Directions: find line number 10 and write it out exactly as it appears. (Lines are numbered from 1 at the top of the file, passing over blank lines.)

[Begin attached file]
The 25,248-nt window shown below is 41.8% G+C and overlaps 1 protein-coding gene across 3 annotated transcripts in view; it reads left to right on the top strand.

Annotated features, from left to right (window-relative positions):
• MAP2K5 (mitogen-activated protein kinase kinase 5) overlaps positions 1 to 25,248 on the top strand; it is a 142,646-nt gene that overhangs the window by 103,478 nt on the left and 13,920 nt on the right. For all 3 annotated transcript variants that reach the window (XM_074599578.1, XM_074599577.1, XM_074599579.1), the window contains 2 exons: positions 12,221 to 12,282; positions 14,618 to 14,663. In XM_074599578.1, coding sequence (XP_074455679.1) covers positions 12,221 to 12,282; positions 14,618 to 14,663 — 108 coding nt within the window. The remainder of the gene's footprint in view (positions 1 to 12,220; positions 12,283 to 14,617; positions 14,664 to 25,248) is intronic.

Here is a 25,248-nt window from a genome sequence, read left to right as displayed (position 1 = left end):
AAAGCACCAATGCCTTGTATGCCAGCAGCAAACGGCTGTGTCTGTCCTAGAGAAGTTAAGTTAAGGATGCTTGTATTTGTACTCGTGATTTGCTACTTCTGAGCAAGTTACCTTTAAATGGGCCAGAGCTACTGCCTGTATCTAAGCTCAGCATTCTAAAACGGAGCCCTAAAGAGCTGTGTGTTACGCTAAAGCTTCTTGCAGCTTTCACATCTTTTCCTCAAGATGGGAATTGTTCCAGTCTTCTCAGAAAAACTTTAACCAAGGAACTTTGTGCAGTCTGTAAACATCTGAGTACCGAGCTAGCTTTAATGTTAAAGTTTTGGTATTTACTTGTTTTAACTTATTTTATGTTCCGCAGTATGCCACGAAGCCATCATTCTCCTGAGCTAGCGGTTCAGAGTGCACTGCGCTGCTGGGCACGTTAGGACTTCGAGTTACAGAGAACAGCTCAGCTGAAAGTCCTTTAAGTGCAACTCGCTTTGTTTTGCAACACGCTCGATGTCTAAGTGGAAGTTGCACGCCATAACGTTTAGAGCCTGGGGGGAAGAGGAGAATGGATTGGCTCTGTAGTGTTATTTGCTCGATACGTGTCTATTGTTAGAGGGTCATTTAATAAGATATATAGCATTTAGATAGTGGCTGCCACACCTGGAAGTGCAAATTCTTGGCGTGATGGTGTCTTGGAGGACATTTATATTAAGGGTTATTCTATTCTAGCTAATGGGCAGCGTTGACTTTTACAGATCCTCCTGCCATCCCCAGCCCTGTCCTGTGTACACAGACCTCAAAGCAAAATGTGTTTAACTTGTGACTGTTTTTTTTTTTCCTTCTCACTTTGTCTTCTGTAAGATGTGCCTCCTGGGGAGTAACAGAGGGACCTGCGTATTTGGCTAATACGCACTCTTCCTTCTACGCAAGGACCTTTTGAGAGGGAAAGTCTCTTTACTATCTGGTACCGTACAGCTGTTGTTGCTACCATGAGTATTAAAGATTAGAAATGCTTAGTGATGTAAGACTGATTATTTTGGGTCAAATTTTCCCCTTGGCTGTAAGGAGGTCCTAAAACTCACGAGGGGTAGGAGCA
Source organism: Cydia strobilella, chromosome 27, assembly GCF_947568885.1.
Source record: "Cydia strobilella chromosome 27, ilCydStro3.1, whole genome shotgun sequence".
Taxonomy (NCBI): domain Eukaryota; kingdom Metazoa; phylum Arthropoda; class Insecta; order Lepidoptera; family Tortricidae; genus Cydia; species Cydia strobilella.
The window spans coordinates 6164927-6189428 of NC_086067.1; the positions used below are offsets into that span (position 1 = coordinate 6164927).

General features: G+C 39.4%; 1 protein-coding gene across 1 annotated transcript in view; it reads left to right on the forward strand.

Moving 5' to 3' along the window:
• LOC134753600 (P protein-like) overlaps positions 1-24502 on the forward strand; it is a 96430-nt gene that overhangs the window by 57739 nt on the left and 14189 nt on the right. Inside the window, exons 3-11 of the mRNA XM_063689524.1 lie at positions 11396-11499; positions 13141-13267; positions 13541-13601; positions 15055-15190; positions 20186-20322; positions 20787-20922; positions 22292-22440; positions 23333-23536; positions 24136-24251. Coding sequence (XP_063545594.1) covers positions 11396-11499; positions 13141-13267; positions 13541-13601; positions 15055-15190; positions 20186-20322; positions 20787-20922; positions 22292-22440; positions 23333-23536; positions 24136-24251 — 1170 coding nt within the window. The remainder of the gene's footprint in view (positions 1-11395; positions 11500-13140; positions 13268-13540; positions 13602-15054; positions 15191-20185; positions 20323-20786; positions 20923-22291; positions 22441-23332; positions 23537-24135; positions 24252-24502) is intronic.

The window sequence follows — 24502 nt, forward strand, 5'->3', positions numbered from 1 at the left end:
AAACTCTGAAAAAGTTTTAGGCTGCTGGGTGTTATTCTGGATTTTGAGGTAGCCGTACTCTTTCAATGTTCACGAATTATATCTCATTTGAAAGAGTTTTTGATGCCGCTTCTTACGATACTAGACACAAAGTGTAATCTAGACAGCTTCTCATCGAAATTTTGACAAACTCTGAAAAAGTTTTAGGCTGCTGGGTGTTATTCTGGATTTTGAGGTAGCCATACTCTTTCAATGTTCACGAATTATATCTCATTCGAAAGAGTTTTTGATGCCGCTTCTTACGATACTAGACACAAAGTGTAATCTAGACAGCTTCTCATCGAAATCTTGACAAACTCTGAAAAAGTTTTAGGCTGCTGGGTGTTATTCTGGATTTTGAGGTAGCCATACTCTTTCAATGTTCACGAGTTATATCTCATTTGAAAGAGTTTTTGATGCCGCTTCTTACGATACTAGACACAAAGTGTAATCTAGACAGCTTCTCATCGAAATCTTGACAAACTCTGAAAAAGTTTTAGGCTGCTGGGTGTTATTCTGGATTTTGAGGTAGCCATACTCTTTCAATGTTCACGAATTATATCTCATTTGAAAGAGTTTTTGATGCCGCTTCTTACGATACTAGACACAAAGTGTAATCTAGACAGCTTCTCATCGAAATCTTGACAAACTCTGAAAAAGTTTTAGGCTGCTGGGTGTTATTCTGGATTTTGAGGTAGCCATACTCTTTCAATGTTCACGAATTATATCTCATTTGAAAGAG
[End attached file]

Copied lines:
General features: G+C 39.4%; 1 protein-coding gene across 1 annotated transcript in view; it reads left to right on the forward strand.